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E-Discovery Update: Recognizing Hidden Logistical Bottlenecks in E-Discovery

By Conrad J. Jacoby, Published on April 24, 2007

Litigants requesting documents and those producing documents in discovery often clash about the speed with which materials are produced. Typically, receiving parties cannot understand why materials aren’t made available sooner, while producing parties often complain that they are not given enough time to meet their legal obligations without significant overtime and stress. How much time do things really take?

Leaving aside the process of processing electronic documents (which means different things to different vendors and review platforms) and subjectively reviewing documents for relevance (which means different things to different law firms and in different types of legal disputes), one substantial but hidden task in the e-discovery life cycle is the process of simply moving electronically stored files and information from one location to another. In everyday use, it takes only a few seconds to copy a file from one folder to another or from a hard drive to a USB flash drive. Here, it can take days or weeks. Why?

For starters, it’s easy to lose perspective on exactly how much data is typically involved in e-discovery projects. While copying a few files may only take a minute or two, typical e-discovery projects involve hundreds of thousands of files, if not millions. The hard drive for a single Microsoft Windows-based personal computer contains over two hundred thousand system and data files—and that’s before users begin storing their own data. Automatically-created files, such as Internet browser cached data and software-controlled backup sessions, contain unique information that might be relevant to a dispute, even though they were not created in a direct sense by the computer operator. For completeness of the preservation effort, these may need to be captured just as much as the material in a “My Documents” folder. Indeed, because of the diverse places that users can store potentially relevant data on a computer, it’s a fairly standard practice to capture all data on a hard drive to prevent preservation/spoliation issues from arising if the case changes focus at a later point. Harvesting network-based data is still often done on a folder-level or network share basis, but some of these “subsets” can be enormous. One-gigabyte and larger network shares are increasingly common.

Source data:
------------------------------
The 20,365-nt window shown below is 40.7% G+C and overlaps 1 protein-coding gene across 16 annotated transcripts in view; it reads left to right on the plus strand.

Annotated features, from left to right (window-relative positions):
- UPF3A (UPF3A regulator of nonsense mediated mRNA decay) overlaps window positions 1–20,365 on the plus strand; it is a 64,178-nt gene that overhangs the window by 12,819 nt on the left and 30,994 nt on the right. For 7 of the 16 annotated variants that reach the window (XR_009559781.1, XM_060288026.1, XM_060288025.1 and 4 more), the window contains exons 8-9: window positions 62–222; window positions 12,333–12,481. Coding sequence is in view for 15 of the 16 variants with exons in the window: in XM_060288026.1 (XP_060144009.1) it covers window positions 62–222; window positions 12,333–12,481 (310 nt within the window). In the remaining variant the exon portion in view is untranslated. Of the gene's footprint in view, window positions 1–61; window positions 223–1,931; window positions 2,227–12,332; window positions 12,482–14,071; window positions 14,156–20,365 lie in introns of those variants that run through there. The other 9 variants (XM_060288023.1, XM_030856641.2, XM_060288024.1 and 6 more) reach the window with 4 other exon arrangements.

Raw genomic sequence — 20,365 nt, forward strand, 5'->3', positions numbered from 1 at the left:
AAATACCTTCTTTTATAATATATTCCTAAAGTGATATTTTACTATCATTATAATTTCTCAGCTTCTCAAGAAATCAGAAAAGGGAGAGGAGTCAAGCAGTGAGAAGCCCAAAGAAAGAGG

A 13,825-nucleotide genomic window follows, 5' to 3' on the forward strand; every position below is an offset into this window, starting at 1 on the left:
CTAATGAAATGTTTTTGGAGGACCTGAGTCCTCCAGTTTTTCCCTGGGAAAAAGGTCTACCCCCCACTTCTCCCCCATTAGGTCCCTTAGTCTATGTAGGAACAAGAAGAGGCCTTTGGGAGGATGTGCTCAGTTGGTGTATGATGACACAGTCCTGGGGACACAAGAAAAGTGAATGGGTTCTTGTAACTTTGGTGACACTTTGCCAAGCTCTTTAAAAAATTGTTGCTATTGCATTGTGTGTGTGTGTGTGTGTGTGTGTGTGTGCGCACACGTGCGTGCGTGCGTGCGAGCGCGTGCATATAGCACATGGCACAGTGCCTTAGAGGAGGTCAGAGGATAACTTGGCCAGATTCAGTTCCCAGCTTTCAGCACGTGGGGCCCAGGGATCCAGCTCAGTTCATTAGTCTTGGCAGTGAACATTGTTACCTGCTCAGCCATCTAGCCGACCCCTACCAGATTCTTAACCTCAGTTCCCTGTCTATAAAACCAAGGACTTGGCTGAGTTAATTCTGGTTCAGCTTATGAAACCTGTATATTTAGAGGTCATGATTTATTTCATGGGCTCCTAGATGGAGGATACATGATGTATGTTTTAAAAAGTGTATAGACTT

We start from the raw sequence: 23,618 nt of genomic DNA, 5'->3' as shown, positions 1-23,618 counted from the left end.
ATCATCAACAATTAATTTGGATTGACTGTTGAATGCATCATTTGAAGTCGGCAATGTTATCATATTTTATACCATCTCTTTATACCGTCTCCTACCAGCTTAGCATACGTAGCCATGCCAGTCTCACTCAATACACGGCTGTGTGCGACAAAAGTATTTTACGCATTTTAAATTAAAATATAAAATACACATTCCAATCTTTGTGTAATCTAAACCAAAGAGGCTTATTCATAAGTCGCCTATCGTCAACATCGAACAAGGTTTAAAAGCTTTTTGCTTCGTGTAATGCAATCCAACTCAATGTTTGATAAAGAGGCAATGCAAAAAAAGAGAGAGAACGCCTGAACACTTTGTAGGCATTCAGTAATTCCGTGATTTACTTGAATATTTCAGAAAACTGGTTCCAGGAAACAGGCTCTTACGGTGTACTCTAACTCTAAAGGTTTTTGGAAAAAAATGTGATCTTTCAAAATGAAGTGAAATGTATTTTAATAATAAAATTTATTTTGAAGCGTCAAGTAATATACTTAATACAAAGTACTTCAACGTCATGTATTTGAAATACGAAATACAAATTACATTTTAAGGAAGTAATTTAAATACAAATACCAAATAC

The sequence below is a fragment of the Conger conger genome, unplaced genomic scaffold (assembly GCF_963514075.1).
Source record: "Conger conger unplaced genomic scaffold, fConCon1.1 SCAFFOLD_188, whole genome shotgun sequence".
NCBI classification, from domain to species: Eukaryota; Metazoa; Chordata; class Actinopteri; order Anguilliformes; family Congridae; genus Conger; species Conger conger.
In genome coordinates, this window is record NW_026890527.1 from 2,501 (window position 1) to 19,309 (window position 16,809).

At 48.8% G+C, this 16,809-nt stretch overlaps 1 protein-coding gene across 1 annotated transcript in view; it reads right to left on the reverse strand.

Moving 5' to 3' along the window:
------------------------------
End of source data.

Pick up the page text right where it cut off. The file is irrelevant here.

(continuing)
Many data harvesting professionals or services use a forensic tool like EnCase to make a bit-level copy of target hard drives and network directories. When using these applications, a popular rule of thumb is that every forty (40) or so gigabytes of a computer hard drive takes about an hour to copy. 40 gigabytes per hour may not seem particularly fast, but this is actually a speedier data transfer rate than copying data on a file-by-file basis, while also preserving all file-related metadata. However, as hard drives get bigger (most laptop computer currently ship with 80+ gigabyte drives, and many desktop computers ship with 300+ gigabyte drives), it can take as much as eight hours to copy a single hard drive depending on its size and the processing and hard drive speed of the computer creating the bit-level image. Large network shared volumes can take days, even weeks to copy because the copying process often shares resources with other data read/write requests so that a server can remain in service while its relevant data is duplicated.

As if the time it takes to make a bit-level copy isn’t enough, a further good practice is to verify the copy to ensure that it is error-free and identical to the original. The verification process requires software to read the data on two separate hard drives and compare it on a bit by bit basis to make sure that the data is identical. Needless to say, verifying a drive image can take longer than making the copy in the first place.